Simulation Model for the Production and Use of Hydrogen in the European Metropolitan Region of Nuremberg

Presentation of the hydrogen study at EnCN (Source: EnCN)
Presentation of the hydrogen study at EnCN (Source: EnCN)

The Energie Campus Nürnberg and its partners today presented the study “Hydrogen in the Nuremberg Metropolitan Region – Analysis of Competencies, Opportunities, and Challenges”. In addition to the Energie Campus Nürnberg, the partners in the preparation of the study were the Friedrich-Alexander-Universität Erlangen-Nürnberg, the Nuremberg University of Applied Sciences Georg Simon Ohm, the ENERGIEregion Nürnberg e.V. and the Fraunhofer Institute for Integrated Circuits IIS. The study was commissioned by the Economics and Science Department of the City of Nuremberg. It certifies: The city and metropolitan region of Nuremberg have the potential to become an innovation center for hydrogen technologies – combined with new opportunities for value creation and employment.

150 players are currently active in the field of hydrogen in the Nuremberg Metropolitan Region, 90 of them companies. The hydrogen community is strongly concentrated in the city of Nuremberg – with 25 companies with hydrogen activities alone – and in the surrounding cities and districts. The opportunities for further growth are great: it is forecast that the metropolitan region can generate between a quarter of a billion and a billion euros in new value added in the hydrogen economy by 2030.

Economics and Science Officer Dr. Michael Fraas, who is also chairman of the competence and cluster initiative ENERGIEregion Nürnberg e.V., says: “Nuremberg has what it takes to become a technology provider region for future-proof hydrogen technologies. Hydrogen is already contributing to regional value creation, especially by exporting technology and generating knowledge. Up to 8,000 new jobs could be created in the region over the next few years; if we play our cards right. In short, we are a hydrogen opportunity region!”

The Nuremberg Metropolitan Region’s core hydrogen competencies are in the areas of electrolysis plants, hydrogen storage (especially liquid organic hydrogen carriers), and fuel cells for stationary and mobile applications. Complementary economic sectors such as mechanical engineering, process engineering, or industrial IoT are also well developed and can quickly adapt their offerings to the ramp-up of hydrogen technologies and contribute important know-how. At the Nuremberg location, a top research and development cluster has formed around the Nuremberg Energy Campus and the Helmholtz Institute Erlangen-Nuremberg for Renewable Energies.

Markus Rützel, Managing Director of the Energie Campus Nürnberg, emphasizes: “As an interdisciplinary energy research cooperation, the Energie Campus Nürnberg bundles and coordinates the various competencies that its partners contribute to cross-institutional research. Like all other energy topics, the development of hydrogen technologies requires a holistic approach in order to implement a system-oriented solution concept in the market. Starting with the production of green hydrogen from renewable energies, through transport and storage to application, the Nuremberg Energy Campus is the research partner in the region that actively uses both technology knowledge and networking with other research institutions and companies. These success factors will be expanded even more for the region in the future.”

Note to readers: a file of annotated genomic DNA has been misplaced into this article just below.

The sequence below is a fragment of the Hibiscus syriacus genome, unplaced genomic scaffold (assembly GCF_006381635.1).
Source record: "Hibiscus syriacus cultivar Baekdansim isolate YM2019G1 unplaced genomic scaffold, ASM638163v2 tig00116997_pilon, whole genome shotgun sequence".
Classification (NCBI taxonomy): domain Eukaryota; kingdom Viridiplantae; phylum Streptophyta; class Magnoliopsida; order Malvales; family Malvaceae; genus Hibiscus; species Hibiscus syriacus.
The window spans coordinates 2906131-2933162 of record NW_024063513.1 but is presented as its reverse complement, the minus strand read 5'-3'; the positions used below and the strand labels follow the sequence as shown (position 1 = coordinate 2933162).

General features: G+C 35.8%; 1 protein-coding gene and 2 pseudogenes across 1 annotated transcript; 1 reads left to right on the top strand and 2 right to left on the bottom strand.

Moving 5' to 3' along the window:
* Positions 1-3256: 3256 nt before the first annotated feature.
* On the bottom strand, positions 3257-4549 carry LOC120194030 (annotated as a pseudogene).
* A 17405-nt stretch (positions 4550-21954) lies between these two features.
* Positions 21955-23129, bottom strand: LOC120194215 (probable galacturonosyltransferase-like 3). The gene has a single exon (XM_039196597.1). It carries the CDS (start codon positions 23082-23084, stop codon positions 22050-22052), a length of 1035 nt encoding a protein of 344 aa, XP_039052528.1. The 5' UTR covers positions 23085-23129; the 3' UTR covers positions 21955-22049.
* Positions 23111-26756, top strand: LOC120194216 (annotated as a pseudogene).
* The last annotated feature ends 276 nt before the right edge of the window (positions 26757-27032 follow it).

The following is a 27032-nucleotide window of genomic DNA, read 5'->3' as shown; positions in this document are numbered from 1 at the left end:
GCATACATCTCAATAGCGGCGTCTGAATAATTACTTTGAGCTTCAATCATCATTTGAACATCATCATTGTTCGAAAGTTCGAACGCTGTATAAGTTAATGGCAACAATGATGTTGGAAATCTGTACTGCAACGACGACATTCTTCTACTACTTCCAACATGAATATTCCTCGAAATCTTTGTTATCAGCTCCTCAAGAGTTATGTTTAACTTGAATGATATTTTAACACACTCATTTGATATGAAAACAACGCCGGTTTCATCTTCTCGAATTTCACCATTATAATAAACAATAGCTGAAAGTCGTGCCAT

In the benchmark with other metropolitan regions in Germany, Nuremberg positions itself in fourth place. According to a recent study by the European Patent Office and the International Energy Agency, Nuremberg is also a TOP 5 regional cluster in Germany for hydrogen innovations, measured by the number of patent applications.

Priv.-Doz. Dr. Tassilo Schuster, Senior Project Manager at Fraunhofer IIS, says: “The focus of the local hydrogen economy will be on the product-related value chain, i.e. the development, production, distribution and export of specific hydrogen key technologies. Special attention of future efforts should therefore be paid to building a high-performance labor market with a high availability of well-trained specialists, shaping a hydrogen-affine education and research landscape with a direct transfer of research results to industry, and creating favorable framework conditions for business activity. The strength of related industries in the metropolitan region, such as mechanical engineering or specialized providers of digital solutions, also contributes to the attractiveness of the metropolitan region as a technology provider region.”

The study “Hydrogen in the Nuremberg Metropolitan Region – Analysis of Competencies, Opportunities, and Challenges” also sheds light on the application potential of hydrogen in the Nuremberg Metropolitan Region. The region is initially at a disadvantage here compared to other regions. With an overall lower generation potential of green electricity from renewable energies compared to gas regions near the coast, there is also a lack of large-scale consumers for hydrogen locally, such as large steel mills or the chemical industry.